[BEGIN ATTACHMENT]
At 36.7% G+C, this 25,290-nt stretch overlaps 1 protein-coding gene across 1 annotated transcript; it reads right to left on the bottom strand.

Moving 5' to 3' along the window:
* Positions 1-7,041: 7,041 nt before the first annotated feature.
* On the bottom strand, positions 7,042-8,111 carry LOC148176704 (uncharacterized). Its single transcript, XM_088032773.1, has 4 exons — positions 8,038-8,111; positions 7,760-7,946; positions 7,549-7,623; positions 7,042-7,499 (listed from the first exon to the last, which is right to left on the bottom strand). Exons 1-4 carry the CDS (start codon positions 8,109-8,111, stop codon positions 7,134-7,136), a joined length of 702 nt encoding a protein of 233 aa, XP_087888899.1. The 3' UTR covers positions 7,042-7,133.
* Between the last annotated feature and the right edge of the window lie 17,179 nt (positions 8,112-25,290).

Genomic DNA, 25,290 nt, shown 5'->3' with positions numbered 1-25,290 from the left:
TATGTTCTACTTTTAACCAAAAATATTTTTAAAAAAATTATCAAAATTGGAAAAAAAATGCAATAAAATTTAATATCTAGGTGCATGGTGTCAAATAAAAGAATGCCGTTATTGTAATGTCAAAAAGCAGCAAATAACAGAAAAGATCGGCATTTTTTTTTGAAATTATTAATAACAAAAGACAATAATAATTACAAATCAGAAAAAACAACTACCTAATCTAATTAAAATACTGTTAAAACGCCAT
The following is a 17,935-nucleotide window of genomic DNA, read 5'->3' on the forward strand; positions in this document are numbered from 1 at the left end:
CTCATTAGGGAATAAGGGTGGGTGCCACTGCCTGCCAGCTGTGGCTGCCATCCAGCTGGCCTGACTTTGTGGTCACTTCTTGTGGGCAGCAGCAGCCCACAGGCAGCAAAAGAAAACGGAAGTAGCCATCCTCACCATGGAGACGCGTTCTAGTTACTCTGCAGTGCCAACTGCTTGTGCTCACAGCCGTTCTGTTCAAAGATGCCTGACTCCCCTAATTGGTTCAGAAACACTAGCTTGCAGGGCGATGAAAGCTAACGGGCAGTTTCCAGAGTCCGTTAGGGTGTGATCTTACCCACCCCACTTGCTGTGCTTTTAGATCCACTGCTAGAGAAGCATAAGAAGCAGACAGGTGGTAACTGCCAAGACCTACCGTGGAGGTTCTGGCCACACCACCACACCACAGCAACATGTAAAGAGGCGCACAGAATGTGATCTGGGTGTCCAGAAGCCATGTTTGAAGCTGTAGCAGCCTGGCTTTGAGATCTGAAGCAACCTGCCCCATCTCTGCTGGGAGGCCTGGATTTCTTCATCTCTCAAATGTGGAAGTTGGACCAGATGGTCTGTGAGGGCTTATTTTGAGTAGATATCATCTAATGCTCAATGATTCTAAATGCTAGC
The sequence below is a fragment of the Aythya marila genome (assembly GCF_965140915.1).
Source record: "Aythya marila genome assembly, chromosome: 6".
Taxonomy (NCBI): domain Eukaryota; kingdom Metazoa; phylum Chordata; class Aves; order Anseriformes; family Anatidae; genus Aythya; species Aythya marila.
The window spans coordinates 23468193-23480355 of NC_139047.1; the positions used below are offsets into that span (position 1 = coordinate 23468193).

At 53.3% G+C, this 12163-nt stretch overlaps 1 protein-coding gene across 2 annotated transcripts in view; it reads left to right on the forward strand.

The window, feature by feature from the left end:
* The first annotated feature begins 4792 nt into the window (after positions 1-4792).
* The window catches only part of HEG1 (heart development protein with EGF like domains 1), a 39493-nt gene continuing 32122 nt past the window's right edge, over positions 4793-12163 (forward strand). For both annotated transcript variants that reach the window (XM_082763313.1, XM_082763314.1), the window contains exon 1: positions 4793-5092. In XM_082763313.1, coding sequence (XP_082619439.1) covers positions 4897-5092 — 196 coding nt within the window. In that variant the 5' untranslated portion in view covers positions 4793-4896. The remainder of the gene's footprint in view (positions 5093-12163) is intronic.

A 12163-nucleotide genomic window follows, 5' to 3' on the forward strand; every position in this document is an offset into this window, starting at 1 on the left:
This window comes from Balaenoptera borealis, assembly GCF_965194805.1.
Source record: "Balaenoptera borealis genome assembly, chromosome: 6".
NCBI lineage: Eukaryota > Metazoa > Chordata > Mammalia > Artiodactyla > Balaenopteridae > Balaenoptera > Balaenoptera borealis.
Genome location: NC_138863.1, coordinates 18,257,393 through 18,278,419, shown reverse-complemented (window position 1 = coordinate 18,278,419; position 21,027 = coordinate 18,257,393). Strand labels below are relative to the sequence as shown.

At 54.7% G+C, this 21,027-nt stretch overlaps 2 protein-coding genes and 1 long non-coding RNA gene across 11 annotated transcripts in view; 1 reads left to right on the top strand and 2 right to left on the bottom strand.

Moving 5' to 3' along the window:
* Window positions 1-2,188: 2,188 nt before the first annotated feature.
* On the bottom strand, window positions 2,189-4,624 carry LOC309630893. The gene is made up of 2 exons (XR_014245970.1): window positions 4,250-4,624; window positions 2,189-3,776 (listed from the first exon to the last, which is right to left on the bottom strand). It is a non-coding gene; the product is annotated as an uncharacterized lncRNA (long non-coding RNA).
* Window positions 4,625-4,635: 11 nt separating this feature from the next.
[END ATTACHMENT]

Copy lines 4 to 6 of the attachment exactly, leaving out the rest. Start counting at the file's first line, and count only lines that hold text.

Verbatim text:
* On the bottom strand, positions 7,042-8,111 carry LOC148176704 (uncharacterized). Its single transcript, XM_088032773.1, has 4 exons — positions 8,038-8,111; positions 7,760-7,946; positions 7,549-7,623; positions 7,042-7,499 (listed from the first exon to the last, which is right to left on the bottom strand). Exons 1-4 carry the CDS (start codon positions 8,109-8,111, stop codon positions 7,134-7,136), a joined length of 702 nt encoding a protein of 233 aa, XP_087888899.1. The 3' UTR covers positions 7,042-7,133.
* Between the last annotated feature and the right edge of the window lie 17,179 nt (positions 8,112-25,290).

Genomic DNA, 25,290 nt, shown 5'->3' with positions numbered 1-25,290 from the left: